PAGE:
If theres one word to describe my experience this weekend, it is this: humbling.
Let's rewind to Saturday.
I woke up feeling overwhelmed. Four million things on my to-do list and at least 3 people who will be disappointed with me by the end of the day no matter how hard I try.
Looking back on it, I was reverting to old behavior, avoidant behavior. In an earlier time, feeling the way I did- anxious, antisocial-- I probably would have cancelled all of my plans, gotten behind my canvas, put on an audiobook, and hid. Maybe for a couple days.
Guess what? I can't do that anymore. It's not an option.
Hiding is no longer an option, because what I'm doing isn't really about me anymore. There is my team, a group of extremely dedicated individuals who want to make a difference in the world as badly as I do.
And more than that, there are all the people who I want to help. Veterans, athletes, non-athletes.
Barefoot Jake setup a meeting with some of his friends down in San Diego. They are veterans, and some of them have been grieviously injured in Afghanistan and Iraq. It might sound a little silly to you, but I was really nervous about meeting them. I guess when it comes down to it, in my heart, I don't really feel all that worthy to represent and champion the men and women who fought for our country. In the beginning, when I started this project, I thought I understood what "sacrifice" meant. I guess I put it in a box with a bunch of other cliches that I didn't understand. But I guess thats part of misunderstanding. You don't know how wrong you are until you get smart enough to realize how stupid you were before. Does that make sense? A more eloquent way of putting it: Hindsight is 20/20.
We met up with these guys in a park in San Diego. I brought Turner New Zealand Filets to cook on the Grill that were generously donated to us by Noel Turner because he realized how badly we were hurting for money and needed grocery money. On the way down, traffic was terrible. It was madness. Tensions were high. Communications were static. I was planning on interviewing them on film with Robot, but as the day progressed and our plans kept getting sidetracked and delayed, I realized that this would probably be something that I would have to let go.
When they showed up to the park, everything changed. I've never been so astonished and touched by another human being. And it wasn't just one human being, it was five.
I don't how to describe the simultaneous feeling of humility, admiration, respect, connection, and love I felt immediately. Even writing this makes me feel it all over again. All I have to do is think of their eyes. A light seemed to shine from somewhere inside them, like their irises were lighthouse windows shining in a dark storm.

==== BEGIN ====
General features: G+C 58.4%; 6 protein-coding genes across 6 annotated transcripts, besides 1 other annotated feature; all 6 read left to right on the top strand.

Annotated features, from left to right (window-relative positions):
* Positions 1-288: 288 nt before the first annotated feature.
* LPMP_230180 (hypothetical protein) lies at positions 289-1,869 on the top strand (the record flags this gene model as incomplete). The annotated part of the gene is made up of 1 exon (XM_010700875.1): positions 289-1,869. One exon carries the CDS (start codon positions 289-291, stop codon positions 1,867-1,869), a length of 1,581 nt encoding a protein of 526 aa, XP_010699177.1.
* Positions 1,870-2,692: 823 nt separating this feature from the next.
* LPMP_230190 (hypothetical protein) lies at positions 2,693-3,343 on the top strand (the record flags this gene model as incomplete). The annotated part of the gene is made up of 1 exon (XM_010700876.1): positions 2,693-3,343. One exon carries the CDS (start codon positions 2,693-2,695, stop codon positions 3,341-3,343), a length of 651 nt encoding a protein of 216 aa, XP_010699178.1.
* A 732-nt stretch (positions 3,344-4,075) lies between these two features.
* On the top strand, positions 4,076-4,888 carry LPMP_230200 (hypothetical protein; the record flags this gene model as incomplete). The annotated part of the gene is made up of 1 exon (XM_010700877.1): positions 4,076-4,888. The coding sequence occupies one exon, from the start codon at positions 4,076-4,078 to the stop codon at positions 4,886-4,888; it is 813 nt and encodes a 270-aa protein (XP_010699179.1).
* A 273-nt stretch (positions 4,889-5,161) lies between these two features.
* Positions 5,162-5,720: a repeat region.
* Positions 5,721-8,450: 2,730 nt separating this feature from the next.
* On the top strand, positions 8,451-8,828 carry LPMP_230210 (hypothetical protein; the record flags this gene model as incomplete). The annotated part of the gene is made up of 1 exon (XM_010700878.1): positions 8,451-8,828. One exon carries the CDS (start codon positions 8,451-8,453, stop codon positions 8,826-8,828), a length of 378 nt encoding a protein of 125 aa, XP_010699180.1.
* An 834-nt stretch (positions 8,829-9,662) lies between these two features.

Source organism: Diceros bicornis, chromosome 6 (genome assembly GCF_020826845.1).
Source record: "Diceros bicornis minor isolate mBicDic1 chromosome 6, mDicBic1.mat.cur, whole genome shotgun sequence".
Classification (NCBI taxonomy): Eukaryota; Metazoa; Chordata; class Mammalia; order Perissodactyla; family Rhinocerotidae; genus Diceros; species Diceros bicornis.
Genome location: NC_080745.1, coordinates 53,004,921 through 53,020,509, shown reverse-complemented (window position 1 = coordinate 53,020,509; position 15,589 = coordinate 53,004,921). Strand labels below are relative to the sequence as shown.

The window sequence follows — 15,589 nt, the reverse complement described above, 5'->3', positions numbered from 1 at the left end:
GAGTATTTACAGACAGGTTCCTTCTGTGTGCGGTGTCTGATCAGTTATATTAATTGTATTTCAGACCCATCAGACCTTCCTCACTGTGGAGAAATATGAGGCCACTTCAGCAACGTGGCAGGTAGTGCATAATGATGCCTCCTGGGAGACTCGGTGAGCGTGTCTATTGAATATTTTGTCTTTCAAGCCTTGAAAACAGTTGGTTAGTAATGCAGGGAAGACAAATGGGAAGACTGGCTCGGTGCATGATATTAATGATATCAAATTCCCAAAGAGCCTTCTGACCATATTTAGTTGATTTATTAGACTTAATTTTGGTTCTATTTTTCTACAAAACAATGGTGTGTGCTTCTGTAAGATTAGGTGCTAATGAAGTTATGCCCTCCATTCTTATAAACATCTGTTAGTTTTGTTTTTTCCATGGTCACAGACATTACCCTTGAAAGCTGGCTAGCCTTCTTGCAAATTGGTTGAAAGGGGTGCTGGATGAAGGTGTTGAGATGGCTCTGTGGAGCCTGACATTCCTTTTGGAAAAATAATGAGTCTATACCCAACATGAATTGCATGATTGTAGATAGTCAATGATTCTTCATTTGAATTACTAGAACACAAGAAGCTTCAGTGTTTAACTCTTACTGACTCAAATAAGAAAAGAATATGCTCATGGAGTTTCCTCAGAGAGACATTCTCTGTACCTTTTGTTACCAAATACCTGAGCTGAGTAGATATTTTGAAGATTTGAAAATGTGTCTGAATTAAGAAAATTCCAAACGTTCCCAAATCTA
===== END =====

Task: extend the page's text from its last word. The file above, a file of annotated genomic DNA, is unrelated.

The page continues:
I have to wonder…is it me? Just now waking up? Is it that I am just now noticing the light in people, a light that has been there all along? Why was it that every time one of these veterans spoke to me I felt so humbled, so grateful?
Some of these guys lost their legs in combat. All of them have been through much, have seen so much. They were beautiful, and confident, and shining. They were open, and generous, and kind. Their spirits seems so strong and bright, and every time they thanked me for what I planned to do, I felt a twinge of self-consciousness, of silliness, of shame. Like it was such a silly little endeavor compared to what they had already been through. It makes me that much more motivated to run harder, to push farther, and to really make what I am doing count for something.
When I think about James or Tim or Cody rock climbing or running down the street with a prosthetic leg, it makes me realize that my bravery is a drop in the ocean. There is so much courage in the world, and so much love. I just wish there was some way to see it, to know it is there, to remind us that we are not alone, and there are people out there with valiant hearts and spirits that understand ours.
And now I think about their eyes, and I see that the light in them is like a beacon.
I'm starting to feel that way a lot. I have spent a lot of time trying to understand why I'm doing it in the last few weeks. What it began as certainly isn't how it's ended up thus far. I'm constantly being humbled by the aptitude, kindness, generosity, and greatness of the people who I'm working with, and the people who I'm running for.
Even though I have yet to come up with the money I need to complete this journey successfully, I'm finding that more than ever I am getting the spiritual and emotional strength I will need to complete the journey.